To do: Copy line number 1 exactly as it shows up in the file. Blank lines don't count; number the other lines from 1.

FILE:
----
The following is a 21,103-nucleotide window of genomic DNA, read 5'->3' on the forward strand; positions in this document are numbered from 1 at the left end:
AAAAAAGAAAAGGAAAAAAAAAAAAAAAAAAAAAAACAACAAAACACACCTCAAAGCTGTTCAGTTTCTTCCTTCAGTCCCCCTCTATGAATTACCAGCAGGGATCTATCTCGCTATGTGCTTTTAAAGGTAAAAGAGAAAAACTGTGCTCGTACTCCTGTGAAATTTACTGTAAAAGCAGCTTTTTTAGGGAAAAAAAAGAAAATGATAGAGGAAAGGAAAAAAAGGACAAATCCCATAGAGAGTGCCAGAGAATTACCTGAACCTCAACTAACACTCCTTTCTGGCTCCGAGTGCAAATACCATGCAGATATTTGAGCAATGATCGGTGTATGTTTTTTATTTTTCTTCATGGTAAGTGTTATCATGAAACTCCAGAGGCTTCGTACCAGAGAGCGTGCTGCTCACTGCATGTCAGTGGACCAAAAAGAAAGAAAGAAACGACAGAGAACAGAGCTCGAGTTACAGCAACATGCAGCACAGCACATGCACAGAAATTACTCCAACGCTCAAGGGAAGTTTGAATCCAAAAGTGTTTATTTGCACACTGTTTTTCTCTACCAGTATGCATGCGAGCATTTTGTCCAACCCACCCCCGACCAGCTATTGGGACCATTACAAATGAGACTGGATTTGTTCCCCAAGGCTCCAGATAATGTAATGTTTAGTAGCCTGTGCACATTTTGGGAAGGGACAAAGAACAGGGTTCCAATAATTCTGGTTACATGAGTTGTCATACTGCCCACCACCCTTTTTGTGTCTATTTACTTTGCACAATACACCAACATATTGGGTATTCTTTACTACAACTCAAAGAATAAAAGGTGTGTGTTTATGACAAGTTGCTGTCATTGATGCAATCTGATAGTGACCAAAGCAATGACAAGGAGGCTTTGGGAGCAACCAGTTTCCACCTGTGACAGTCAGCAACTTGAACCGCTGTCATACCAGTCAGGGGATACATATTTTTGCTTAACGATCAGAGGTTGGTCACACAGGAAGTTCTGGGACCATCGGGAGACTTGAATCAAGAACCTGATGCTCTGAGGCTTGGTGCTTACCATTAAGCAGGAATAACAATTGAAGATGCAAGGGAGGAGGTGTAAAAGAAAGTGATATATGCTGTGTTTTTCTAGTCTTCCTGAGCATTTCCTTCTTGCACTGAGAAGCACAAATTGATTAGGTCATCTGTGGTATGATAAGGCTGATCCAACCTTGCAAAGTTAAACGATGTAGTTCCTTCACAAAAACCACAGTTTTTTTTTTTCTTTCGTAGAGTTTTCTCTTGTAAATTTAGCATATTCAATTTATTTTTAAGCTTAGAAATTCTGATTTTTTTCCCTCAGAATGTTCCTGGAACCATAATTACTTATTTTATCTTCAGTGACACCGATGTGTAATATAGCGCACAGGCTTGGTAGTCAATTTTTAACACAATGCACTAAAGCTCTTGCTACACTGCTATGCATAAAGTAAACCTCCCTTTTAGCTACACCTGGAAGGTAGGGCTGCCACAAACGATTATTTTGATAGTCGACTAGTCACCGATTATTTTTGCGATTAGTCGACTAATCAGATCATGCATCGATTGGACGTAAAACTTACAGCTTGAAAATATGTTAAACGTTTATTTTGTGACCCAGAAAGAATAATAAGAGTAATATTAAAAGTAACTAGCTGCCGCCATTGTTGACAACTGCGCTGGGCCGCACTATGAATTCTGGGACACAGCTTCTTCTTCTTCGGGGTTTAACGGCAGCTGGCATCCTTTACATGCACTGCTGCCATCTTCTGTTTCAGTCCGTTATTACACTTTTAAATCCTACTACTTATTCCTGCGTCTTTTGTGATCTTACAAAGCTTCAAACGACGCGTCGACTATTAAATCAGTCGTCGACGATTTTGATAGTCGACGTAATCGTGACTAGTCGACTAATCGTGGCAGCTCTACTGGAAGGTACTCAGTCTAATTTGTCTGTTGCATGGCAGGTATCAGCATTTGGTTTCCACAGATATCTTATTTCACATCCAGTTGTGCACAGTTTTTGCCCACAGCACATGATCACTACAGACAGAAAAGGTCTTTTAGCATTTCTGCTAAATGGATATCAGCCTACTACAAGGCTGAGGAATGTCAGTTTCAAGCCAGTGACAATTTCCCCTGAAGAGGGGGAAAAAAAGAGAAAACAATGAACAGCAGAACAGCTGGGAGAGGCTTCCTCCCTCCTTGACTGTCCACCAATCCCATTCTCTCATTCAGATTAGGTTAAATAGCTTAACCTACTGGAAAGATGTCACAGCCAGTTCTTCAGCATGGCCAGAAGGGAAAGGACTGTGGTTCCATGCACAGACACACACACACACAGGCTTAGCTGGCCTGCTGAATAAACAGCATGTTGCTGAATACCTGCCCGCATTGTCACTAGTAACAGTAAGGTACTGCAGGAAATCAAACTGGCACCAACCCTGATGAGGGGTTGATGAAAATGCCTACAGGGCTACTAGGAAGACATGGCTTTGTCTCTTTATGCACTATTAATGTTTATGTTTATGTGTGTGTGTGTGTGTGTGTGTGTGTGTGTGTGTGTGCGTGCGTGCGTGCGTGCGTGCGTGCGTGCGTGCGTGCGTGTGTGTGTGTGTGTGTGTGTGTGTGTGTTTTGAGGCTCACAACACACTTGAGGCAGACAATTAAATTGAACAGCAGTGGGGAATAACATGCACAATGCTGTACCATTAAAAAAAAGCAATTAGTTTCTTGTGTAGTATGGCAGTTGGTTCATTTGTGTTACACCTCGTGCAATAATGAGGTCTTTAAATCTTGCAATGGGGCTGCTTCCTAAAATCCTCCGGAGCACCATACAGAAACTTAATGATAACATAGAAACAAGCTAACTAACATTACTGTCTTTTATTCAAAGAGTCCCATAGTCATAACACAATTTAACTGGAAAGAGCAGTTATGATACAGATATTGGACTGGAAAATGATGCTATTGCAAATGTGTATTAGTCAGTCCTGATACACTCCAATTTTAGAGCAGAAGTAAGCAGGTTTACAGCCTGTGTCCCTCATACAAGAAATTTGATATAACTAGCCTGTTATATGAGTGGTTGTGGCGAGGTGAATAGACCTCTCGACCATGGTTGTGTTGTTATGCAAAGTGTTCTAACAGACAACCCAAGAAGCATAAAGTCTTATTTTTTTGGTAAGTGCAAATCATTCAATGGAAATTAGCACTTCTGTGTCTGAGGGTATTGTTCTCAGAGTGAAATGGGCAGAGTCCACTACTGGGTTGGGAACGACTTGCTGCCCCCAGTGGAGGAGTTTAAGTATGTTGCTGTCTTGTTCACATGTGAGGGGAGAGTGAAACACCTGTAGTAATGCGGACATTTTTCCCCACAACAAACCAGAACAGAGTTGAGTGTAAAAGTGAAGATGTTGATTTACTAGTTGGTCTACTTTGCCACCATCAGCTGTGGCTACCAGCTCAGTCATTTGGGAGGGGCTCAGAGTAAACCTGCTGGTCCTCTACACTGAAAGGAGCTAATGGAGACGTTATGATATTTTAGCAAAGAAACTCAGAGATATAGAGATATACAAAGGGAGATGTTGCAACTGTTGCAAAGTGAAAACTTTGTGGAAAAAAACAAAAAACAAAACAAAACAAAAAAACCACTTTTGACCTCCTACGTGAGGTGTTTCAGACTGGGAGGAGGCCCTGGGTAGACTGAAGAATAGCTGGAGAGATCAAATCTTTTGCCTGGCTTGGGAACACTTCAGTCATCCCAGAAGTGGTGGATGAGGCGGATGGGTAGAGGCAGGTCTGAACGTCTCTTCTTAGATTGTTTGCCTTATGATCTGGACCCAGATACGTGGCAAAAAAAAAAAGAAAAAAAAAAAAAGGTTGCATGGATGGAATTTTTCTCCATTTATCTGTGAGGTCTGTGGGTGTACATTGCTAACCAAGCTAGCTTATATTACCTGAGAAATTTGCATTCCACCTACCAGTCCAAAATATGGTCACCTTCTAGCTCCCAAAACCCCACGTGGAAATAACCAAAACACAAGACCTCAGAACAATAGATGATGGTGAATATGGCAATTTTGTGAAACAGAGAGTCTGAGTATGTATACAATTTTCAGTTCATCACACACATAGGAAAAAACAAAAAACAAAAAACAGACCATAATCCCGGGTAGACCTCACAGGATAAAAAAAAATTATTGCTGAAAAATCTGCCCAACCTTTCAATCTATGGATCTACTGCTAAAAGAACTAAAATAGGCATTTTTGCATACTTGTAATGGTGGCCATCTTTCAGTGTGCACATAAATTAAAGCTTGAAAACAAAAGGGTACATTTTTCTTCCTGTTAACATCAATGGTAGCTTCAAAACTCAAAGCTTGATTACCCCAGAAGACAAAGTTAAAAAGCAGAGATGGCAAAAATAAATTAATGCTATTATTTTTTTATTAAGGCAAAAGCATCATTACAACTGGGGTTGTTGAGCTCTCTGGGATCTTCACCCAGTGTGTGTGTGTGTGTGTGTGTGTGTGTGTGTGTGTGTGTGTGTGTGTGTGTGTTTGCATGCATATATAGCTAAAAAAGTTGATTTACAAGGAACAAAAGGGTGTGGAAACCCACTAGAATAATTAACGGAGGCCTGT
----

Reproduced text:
The following is a 21,103-nucleotide window of genomic DNA, read 5'->3' on the forward strand; positions in this document are numbered from 1 at the left end: